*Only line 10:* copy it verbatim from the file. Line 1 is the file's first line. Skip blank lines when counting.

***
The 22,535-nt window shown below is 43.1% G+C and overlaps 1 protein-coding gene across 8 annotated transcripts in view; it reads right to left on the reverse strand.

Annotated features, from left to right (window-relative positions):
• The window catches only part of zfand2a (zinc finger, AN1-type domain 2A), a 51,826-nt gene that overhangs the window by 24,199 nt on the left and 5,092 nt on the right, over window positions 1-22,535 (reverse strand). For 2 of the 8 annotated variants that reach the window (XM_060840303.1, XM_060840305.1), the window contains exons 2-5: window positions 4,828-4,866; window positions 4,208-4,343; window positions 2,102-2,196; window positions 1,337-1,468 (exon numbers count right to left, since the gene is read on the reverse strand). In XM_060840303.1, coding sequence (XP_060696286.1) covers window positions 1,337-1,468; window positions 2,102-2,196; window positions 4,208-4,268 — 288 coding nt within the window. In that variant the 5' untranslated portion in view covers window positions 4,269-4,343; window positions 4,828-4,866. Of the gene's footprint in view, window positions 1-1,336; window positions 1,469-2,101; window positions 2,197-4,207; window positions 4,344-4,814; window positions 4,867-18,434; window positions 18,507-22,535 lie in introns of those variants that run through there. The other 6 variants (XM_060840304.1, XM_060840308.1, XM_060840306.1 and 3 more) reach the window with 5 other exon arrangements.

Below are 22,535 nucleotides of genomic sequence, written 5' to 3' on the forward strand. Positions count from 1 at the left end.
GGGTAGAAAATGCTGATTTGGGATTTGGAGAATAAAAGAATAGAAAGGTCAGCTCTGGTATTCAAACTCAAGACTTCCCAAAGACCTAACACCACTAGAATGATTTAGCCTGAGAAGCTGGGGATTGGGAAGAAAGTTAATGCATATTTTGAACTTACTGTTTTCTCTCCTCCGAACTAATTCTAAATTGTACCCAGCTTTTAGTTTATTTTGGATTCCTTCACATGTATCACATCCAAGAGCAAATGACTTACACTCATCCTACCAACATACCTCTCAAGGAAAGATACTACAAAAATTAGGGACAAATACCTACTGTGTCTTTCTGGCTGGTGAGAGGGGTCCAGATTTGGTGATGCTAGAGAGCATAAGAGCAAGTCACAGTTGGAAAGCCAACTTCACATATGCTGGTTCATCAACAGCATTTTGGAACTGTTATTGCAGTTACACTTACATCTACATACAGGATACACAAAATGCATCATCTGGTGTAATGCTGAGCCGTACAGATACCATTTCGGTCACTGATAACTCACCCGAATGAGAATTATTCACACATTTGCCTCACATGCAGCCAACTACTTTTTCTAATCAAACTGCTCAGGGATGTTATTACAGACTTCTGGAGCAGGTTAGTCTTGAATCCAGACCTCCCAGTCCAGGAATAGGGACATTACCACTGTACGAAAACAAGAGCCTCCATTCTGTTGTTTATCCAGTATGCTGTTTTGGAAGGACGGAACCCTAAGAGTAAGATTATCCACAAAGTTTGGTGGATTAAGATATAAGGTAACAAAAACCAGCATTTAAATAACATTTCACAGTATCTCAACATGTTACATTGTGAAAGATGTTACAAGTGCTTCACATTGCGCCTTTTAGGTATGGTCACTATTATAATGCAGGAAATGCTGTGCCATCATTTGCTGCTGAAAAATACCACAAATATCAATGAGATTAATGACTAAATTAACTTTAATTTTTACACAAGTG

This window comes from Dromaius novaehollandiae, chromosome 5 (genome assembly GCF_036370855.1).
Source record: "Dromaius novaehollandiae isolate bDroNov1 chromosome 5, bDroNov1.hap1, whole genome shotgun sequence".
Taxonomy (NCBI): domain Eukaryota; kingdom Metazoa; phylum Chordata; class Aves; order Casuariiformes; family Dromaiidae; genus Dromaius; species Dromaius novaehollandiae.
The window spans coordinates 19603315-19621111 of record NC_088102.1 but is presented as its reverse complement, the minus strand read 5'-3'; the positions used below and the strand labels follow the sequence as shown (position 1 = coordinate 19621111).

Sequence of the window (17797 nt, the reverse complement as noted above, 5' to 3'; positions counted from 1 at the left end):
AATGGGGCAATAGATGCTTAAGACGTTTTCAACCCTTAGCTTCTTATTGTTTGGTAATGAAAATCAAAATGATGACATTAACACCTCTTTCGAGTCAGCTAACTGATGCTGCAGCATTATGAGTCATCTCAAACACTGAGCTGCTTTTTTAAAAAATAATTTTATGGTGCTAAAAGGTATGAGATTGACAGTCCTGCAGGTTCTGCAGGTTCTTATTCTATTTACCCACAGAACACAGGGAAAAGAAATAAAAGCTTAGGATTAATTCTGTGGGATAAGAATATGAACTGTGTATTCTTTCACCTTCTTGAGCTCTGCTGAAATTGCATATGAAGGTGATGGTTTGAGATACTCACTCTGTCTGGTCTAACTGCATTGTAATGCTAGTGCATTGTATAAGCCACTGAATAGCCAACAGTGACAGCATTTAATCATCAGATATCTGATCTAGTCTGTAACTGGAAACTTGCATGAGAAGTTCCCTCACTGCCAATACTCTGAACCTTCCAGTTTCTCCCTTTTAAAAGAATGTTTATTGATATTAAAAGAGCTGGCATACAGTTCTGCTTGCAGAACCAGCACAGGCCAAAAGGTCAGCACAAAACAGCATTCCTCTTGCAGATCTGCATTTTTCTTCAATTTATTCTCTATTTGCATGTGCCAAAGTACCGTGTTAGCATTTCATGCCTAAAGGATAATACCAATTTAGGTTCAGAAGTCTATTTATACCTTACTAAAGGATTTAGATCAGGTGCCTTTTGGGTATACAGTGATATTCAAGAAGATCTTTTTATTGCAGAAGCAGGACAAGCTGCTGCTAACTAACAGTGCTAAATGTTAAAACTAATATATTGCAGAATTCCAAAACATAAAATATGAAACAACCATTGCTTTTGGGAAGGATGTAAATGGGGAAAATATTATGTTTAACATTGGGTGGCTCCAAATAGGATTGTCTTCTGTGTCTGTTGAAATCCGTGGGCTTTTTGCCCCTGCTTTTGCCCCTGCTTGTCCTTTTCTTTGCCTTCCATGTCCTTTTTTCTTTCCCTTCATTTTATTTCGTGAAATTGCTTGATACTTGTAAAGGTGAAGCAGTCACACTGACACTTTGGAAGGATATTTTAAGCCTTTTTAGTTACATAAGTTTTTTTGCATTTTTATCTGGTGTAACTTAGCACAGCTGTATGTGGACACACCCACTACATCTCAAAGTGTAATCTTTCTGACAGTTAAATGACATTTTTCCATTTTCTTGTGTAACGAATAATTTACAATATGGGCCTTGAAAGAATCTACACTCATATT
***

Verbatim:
Sequence of the window (17797 nt, the reverse complement as noted above, 5' to 3'; positions counted from 1 at the left end):